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Building the Microbial Hitchhikers Guide to the Solar System

By Shannon Stirone
Oct 7, 2015 6:45 PMNov 19, 2019 8:08 PM


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A view of the stratosphere aboard a 2014 E-MIST mission that tested the functionality of their experiment container. (Credit: NASA) There are no free rides into space, and NASA is taking every precaution to keep it that way. NASA Wallops Flight Facility will soon launch a massive weather balloon carrying hardy bacteria into the stratosphere to study microbial freeloaders that might attempt to hitch a ride into space. While the launch has been delayed over the last two weeks due to unfavorable weather, the team anticipates a successful launch next week out of Fort Sumner, New Mexico. If it turns out terrestrial microorganisms can survive in the stratosphere’s extreme conditions, there's a chance they could spoil the party if we ever discover life on another planet. 


NASA hopes to someday send humans to Mars, and as part of their mission, Martian pioneers will be searching for signs of life. Here’s the catch: If the team discovers life on Mars, there’s a chance that the organisms they find could have originated here on Earth. Our microscopic luggage would not only interfere with the integrity of a very expensive experiment, but also risk contaminating Mars with terrestrial life forms.

The E-MIST project will send microbes into the stratosphere to learn more about hardy bacteria that can survive extreme conditions. (Credit: NASA/David J. Smith) Two years before the first Moon landing, NASA and the United Nations agreed to the Outer Space Treaty of 1967, which governed the way humans explored the moon and other celestial bodies. The treaty then prompted NASA to establish the Office of Planetary Protection, which exists with the sole purpose of ensuring we don’t accidentally interfere with the integrity of other objects in the solar system - like introducing microbes from Earth. But some things are easier said than done.

To the Stratosphere

Years ago, NASA scientist David J. Smith discovered microorganisms, known as aeroplankton, floating in the upper atmosphere — a place that’s not associated with living things. At 125,000 feet, the upper atmosphere has similar characteristics as the Martian surface; it's extremely cold and temperatures range from -212 degrees Fahrenheit to 32; it is constantly blasted with UV and cosmic radiation; and the air pressure is so low it almost mimics the vacuum of space. Aeroplankton can soar to great heights through different methods like thunderstorms and strong upward winds. They can even arrive via the surfaces of passenger aircraft.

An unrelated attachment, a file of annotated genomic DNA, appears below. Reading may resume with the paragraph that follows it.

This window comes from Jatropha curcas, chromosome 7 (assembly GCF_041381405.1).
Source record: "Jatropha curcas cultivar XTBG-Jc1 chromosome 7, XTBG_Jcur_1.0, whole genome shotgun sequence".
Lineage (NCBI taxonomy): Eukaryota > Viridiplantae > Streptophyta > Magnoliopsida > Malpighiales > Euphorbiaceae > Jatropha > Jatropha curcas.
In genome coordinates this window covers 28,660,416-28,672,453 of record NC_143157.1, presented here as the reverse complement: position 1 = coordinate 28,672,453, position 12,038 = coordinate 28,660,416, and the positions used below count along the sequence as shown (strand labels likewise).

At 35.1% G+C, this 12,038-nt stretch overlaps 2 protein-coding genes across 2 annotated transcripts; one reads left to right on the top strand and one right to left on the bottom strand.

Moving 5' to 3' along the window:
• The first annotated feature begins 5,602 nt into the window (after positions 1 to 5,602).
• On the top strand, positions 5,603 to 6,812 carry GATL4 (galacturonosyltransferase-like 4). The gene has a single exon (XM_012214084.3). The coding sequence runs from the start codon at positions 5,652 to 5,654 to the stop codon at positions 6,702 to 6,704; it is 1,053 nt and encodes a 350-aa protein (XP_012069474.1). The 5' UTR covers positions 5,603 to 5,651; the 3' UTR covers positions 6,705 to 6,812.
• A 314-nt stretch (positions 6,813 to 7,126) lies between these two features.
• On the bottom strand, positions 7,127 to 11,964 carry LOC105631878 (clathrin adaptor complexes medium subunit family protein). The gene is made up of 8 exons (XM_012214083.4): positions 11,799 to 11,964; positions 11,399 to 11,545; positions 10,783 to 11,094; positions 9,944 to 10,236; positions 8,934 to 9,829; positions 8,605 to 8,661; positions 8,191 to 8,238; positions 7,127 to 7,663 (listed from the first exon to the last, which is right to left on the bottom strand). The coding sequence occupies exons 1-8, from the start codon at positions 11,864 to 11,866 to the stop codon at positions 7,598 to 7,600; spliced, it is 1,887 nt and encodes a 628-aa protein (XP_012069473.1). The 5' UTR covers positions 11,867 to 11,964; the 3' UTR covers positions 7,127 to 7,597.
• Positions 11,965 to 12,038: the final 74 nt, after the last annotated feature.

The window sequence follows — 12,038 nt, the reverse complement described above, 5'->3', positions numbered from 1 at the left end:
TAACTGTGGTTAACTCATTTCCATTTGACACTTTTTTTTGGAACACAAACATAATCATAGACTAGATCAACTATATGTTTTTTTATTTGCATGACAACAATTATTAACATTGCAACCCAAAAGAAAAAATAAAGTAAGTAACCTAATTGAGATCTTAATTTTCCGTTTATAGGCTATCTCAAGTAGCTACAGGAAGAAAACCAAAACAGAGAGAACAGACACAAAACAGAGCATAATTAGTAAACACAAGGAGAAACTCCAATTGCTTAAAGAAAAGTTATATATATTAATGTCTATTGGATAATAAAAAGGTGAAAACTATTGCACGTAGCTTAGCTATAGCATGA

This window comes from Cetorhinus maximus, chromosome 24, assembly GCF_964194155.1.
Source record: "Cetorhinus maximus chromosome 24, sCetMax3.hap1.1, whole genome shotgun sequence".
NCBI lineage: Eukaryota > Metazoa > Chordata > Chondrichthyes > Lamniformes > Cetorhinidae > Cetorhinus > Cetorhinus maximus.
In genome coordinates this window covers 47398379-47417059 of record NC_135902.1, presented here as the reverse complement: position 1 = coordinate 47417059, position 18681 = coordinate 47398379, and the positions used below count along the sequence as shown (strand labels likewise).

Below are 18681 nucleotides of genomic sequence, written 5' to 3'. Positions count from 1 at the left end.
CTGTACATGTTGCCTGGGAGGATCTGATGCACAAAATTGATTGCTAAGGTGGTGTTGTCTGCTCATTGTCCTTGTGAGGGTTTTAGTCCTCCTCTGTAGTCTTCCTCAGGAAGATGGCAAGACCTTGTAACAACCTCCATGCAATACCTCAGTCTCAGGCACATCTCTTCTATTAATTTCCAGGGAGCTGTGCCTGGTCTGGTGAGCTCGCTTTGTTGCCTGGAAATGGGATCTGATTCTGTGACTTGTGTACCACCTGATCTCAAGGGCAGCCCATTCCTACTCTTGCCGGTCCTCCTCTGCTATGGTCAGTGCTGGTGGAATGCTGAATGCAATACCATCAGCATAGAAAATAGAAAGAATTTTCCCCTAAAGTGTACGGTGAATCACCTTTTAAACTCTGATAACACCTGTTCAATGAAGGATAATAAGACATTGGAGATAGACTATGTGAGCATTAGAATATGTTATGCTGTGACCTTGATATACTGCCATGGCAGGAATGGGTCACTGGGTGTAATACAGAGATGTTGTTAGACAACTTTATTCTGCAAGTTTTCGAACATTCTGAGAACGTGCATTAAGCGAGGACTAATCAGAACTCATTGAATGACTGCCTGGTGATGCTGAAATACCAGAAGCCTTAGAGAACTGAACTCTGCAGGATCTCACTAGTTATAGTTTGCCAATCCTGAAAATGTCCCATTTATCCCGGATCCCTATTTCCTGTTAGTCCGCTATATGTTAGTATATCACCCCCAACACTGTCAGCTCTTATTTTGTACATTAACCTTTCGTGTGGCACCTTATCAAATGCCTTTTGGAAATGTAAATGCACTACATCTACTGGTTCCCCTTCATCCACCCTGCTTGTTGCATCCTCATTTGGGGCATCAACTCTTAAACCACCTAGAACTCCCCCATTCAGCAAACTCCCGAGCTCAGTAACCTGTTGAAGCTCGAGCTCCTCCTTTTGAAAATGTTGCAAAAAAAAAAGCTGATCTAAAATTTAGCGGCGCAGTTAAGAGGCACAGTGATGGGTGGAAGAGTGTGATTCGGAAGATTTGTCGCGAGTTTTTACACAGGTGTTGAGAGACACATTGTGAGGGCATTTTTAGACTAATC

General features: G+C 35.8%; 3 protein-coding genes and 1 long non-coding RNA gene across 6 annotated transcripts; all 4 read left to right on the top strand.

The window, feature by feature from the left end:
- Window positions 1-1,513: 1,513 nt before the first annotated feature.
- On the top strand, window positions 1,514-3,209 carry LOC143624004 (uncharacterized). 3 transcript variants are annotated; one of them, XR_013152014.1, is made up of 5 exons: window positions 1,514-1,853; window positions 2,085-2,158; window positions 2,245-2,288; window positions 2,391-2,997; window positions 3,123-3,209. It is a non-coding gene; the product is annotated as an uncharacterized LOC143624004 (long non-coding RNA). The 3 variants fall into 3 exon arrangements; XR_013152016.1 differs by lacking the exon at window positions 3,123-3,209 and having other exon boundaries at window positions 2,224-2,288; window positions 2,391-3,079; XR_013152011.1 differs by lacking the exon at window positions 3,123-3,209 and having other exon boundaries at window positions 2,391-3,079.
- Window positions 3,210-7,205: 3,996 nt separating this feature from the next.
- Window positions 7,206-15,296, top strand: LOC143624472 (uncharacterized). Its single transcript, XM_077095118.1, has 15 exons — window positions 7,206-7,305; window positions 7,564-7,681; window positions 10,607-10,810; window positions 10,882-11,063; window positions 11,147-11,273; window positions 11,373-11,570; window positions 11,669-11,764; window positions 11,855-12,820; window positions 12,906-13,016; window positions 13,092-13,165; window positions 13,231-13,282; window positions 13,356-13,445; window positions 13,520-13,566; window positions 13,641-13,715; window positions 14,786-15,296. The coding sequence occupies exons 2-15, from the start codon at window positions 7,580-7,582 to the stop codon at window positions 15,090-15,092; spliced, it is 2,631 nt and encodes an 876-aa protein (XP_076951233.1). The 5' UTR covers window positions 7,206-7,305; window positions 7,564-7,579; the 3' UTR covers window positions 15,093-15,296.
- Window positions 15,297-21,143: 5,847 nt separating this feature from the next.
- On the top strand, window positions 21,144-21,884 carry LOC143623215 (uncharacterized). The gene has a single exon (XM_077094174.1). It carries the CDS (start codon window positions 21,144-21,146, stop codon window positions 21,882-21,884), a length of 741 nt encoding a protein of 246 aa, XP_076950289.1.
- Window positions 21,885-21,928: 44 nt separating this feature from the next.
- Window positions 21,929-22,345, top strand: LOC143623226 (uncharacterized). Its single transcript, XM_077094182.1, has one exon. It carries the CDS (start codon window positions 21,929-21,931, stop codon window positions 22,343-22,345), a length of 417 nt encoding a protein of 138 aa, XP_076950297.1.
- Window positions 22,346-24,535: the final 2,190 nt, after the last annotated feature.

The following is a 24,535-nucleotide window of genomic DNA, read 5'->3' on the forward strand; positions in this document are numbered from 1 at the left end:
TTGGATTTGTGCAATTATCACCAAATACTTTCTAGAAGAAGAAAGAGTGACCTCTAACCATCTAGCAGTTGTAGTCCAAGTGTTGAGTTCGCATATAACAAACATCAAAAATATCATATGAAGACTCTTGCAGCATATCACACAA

Bacillus pumilus SAFR-032 spores. (Credit: NASA) NASA’s so-called E-MIST experiment, which stands for Exposing Microorganisms in the Stratosphere, is escorting extreme-tolerant bacteria to a height of 125,000 feet aboard a stadium-sized scientific balloon. The balloon will remain in the stratosphere for approximately 24 hours and expose an organism, called

Bacillus pumilus SAFR-032,

to the elements. B. pumilus exists in our soil, but this particular strain was also found where it shouldn’t be: in NASA’s Jet Propulsion Laboratory clean room. The clean room is designed to be as sterile as possible to avoid contaminating experiments, but B. pumilus found a way to survive, which makes it an ideal organism to study. The balloon will carry a container that’s outfitted with four robotic doors that will remain open for 6, 12, 18 and 24 hours, respectively. These time intervals will allow the scientists to understand the point at which bacteria are killed off, or if they live, how? “We are sending up a specific type of bacteria that can form spores,” says Smith. “Spores have a neat survival strategy; they’ve evolved the ability to shut down, shrink and build up many layers within the cell to surround the important parts like DNA. It actually builds a biological fortress until it finds a better location.”

The first E-MIST launch attempt on Sept. 17. (Credit: NASA) When the samples return to Earth, Smith's collaborators at NASA Kennedy Space Center will count how many, if any, survived the trip and how many remain viable. Currently, scientists don’t understand the molecular mechanics of how these bacteria work. Therefore, they will also be looking at which genes are expressed during the transition from hibernation to activation with the hopes of getting insight into their survival tactics. Once the analysis is complete, sometime in 2016, the results could officially put B. pumilus in the catalog of freeloaders to watch out for when rovers like Curiosity and Mars 2020 are sampling Martian soil for evidence of life.

The E-MIST results could also force scientists to expand their search for life in the solar system. Traditionally, the pursuit of life has focused on planetary surfaces. However, if extreme microorganisms like B. pumilus can survive in severe environments like Earth’s stratosphere, then the search for life might also start to include the atmospheres of all planetary bodies — not just their surfaces. In future missions, flybys with the appropriate scientific equipment might become just as important as rovers that dig in the soil. Finding life outside of our planet would be the biggest breakthrough in human history, but it would be pretty disappointing if our greatest discovery turned out to be a bug we brought from home.

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